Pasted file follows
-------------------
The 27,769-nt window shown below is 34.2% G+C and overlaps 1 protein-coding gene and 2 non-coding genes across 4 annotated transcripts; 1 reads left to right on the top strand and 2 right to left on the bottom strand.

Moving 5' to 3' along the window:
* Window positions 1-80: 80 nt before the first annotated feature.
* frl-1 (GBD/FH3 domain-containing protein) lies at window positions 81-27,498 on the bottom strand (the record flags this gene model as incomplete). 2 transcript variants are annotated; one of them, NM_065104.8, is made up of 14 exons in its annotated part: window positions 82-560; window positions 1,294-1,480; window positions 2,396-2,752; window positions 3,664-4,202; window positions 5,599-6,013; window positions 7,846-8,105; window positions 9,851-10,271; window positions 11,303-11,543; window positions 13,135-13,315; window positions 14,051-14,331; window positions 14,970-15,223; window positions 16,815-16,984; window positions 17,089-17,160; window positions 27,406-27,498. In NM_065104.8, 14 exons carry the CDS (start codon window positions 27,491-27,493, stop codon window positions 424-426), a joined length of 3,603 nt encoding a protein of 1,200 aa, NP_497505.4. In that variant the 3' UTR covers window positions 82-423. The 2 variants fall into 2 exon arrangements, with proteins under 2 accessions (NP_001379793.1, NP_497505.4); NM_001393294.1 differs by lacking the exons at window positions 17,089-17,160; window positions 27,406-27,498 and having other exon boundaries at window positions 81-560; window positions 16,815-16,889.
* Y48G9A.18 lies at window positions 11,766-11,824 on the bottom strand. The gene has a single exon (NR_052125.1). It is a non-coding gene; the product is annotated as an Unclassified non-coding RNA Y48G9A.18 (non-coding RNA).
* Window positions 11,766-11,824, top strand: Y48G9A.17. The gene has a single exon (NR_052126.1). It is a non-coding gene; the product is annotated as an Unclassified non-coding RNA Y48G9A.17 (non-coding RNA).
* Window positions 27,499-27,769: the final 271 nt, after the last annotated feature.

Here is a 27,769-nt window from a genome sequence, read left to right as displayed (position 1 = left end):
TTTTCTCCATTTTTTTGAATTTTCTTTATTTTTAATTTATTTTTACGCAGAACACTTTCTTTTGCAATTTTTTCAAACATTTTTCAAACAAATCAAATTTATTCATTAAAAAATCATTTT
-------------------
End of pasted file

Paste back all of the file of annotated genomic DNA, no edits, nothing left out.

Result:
The 27,769-nt window shown below is 34.2% G+C and overlaps 1 protein-coding gene and 2 non-coding genes across 4 annotated transcripts; 1 reads left to right on the top strand and 2 right to left on the bottom strand.

Moving 5' to 3' along the window:
* Window positions 1-80: 80 nt before the first annotated feature.
* frl-1 (GBD/FH3 domain-containing protein) lies at window positions 81-27,498 on the bottom strand (the record flags this gene model as incomplete). 2 transcript variants are annotated; one of them, NM_065104.8, is made up of 14 exons in its annotated part: window positions 82-560; window positions 1,294-1,480; window positions 2,396-2,752; window positions 3,664-4,202; window positions 5,599-6,013; window positions 7,846-8,105; window positions 9,851-10,271; window positions 11,303-11,543; window positions 13,135-13,315; window positions 14,051-14,331; window positions 14,970-15,223; window positions 16,815-16,984; window positions 17,089-17,160; window positions 27,406-27,498. In NM_065104.8, 14 exons carry the CDS (start codon window positions 27,491-27,493, stop codon window positions 424-426), a joined length of 3,603 nt encoding a protein of 1,200 aa, NP_497505.4. In that variant the 3' UTR covers window positions 82-423. The 2 variants fall into 2 exon arrangements, with proteins under 2 accessions (NP_001379793.1, NP_497505.4); NM_001393294.1 differs by lacking the exons at window positions 17,089-17,160; window positions 27,406-27,498 and having other exon boundaries at window positions 81-560; window positions 16,815-16,889.
* Y48G9A.18 lies at window positions 11,766-11,824 on the bottom strand. The gene has a single exon (NR_052125.1). It is a non-coding gene; the product is annotated as an Unclassified non-coding RNA Y48G9A.18 (non-coding RNA).
* Window positions 11,766-11,824, top strand: Y48G9A.17. The gene has a single exon (NR_052126.1). It is a non-coding gene; the product is annotated as an Unclassified non-coding RNA Y48G9A.17 (non-coding RNA).
* Window positions 27,499-27,769: the final 271 nt, after the last annotated feature.

Here is a 27,769-nt window from a genome sequence, read left to right as displayed (position 1 = left end):
TTTTCTCCATTTTTTTGAATTTTCTTTATTTTTAATTTATTTTTACGCAGAACACTTTCTTTTGCAATTTTTTCAAACATTTTTCAAACAAATCAAATTTATTCATTAAAAAATCATTTT